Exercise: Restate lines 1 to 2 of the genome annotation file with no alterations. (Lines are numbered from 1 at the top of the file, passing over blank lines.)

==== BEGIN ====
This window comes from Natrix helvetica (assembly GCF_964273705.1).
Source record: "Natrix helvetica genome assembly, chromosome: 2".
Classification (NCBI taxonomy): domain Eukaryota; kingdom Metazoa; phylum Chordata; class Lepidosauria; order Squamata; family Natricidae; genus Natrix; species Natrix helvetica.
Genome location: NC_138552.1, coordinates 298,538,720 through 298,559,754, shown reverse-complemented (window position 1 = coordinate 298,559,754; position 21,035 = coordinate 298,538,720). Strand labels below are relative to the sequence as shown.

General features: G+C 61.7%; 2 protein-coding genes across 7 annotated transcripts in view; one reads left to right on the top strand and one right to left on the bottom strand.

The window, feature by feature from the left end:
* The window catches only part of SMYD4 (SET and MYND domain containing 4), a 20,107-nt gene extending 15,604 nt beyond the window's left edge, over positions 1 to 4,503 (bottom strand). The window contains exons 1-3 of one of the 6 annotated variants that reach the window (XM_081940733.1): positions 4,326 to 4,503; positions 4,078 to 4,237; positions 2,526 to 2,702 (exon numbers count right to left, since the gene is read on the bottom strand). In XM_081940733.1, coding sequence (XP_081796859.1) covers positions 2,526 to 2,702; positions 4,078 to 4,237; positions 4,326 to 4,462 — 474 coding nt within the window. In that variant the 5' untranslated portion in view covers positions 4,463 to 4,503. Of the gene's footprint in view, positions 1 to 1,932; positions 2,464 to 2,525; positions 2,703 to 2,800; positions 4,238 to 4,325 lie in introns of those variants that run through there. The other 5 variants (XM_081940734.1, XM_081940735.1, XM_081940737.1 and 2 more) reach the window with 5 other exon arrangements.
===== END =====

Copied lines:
This window comes from Natrix helvetica (assembly GCF_964273705.1).
Source record: "Natrix helvetica genome assembly, chromosome: 2".